Should the tenure of your property be leasehold, the lease may have a requirement for notices to be served and that you have a license to do so from the landlord. If such conditions are not complied with you may be in breach of your covenants under the lease. This could trigger the freeholder taking enforcement action against you.
If the transfer of equity is made pursuant to an Order of the Court, then Insolvency Indemnity Insurance is not required. In other situations, where a property is being transferred at less than market value between joint owners, an Insolvency Act Indemnity Insurance policy may be required. This is something that that your lawyer will check with First Trust Bank This is because, if the outgoing party is made bankrupt in the future, their Trustee in Bankruptcy could argue that they had transferred the property in order to avoid their creditors and apply to the Court to have the transaction set aside. If this happens, it could affect your lender or a future buyer from you as they would lose the property and the lender may not get back
what they have loaned to you. The Insolvency Act Indemnity Insurance policy only protects
lenders such as First Trust Bank or future buyers from you. If there is no mortgage and the outgoing owner is made bankrupt, there is a risk to you that you could lose your home if the transfer is set aside. The cost of the Insolvency Act Indemnity Insurance policy is dependent on the valuation of the property at the conclusion of the transfer of equity transaction.
Your property may be repossessed if you do not keep up repayments on your mortgage with First Trust Bank.
Preparing the Transfer of Equity with a First Trust Bank Mortgage
When it comes to preparing the the Land Registry documents your lawyer should in the ‘consideration’ panel choose the first option, if consideration is given; otherwise ignore the consideration panel altogether.
If First Trust Bank is joining in the transfer to release someone from liability, put the release in the ‘additional provisions’ panel if someone is entering into a covenant relating to the charge, place it in the ‘additional provisions’ panel stamp duty land tax is not payable when there is no chargeable consideration for the transfer (Schedule 3, paragraph 1 of the Finance Act 2003). In the case of a transfer subject to a charge (even if the transfer is by way of gift) or if a property has been transferred for no value and there is an associated discharge, HMRC would view this as an assumption of an existing debt by the purchaser (Schedule 4, paragraph 8 of the Finance Act 2003) and stamp duty land tax may be payable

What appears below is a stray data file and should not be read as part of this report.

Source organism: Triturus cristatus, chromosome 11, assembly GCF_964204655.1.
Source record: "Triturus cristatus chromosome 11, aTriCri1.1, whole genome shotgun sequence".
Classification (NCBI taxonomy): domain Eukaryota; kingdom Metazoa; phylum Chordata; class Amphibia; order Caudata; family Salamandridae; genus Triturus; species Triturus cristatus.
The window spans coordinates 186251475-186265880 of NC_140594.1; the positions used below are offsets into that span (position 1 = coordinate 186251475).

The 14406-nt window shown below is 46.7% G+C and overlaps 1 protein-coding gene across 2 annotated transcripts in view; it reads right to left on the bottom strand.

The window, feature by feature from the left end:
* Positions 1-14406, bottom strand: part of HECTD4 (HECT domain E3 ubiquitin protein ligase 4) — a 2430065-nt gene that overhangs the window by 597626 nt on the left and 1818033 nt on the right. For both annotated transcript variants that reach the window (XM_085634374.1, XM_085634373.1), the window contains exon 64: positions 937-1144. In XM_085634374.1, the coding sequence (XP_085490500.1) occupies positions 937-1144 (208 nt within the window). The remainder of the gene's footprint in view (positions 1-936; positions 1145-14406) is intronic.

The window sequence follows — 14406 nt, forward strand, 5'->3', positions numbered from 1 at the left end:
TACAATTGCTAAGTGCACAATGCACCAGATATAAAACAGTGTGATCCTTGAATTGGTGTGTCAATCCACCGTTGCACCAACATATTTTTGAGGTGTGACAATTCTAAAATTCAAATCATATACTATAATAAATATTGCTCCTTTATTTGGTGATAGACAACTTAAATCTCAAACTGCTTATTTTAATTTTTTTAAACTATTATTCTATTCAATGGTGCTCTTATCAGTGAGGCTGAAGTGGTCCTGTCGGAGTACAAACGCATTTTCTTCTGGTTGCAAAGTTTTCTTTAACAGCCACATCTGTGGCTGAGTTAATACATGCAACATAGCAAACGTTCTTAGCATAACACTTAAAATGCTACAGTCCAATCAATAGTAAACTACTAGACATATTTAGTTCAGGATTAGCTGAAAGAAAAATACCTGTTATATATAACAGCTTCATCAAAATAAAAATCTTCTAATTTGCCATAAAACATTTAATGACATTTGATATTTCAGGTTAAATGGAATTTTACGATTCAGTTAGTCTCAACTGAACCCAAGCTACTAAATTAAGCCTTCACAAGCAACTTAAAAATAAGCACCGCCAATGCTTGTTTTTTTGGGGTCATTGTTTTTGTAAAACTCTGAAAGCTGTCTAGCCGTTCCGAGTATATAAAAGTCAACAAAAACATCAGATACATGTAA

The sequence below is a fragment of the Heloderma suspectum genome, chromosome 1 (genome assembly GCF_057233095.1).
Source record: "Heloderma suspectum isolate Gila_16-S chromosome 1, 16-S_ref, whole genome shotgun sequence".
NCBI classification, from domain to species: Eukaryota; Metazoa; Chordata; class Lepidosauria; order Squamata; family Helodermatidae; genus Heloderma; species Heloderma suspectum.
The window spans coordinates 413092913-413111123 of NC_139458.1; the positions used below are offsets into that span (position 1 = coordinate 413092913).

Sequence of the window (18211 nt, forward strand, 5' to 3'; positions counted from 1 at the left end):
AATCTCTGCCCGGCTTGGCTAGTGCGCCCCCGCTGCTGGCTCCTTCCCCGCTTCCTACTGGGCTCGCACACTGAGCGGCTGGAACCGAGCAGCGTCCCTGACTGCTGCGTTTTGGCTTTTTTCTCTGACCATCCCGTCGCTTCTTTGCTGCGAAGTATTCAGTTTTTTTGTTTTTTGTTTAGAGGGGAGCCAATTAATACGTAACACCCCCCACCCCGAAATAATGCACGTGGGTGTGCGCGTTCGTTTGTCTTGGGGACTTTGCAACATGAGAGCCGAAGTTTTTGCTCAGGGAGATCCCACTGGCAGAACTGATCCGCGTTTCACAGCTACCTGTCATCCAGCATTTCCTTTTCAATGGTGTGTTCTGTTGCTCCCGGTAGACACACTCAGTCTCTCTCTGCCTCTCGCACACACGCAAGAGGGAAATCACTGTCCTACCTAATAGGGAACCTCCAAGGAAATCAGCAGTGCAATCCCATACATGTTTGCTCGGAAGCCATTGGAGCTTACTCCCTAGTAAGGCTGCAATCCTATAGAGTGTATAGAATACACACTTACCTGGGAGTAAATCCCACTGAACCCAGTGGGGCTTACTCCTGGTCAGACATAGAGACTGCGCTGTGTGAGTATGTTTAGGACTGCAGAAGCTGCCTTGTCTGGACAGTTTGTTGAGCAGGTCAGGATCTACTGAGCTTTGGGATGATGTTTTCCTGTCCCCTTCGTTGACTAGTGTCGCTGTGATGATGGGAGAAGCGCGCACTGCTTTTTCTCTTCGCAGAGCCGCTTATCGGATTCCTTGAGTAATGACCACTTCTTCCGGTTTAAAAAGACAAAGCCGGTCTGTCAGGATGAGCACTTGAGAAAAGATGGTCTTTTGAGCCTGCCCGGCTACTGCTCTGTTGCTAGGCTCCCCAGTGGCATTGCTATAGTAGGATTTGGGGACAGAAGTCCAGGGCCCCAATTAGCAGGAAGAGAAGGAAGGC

if you wish you may state in the ‘additional provisions’ panel that ‘This transfer is made subject to a charge dated… in favour of…’
On form AP1, your conveyancing solicitor should describe the transfer as ‘transfer of equity’ to assist Land Registry staff.
Content on this webpage is for general information and only applies to England and Wales. It does not constitute advice for members of the public who should contact their lawyer,mortgage broker, insurer and accountant for specific advice relating to transfer of equity. Whilst we endeavour to keep the information up to date and correct we do not make any representation or warranties of any kind about its completeness, accuracy, reliability or suitability. Any reliance you place on the information is strictly at your own risk. Lexsure will not be liable for any direct or indirect loss or damage arising out of or in connection with the use of this information.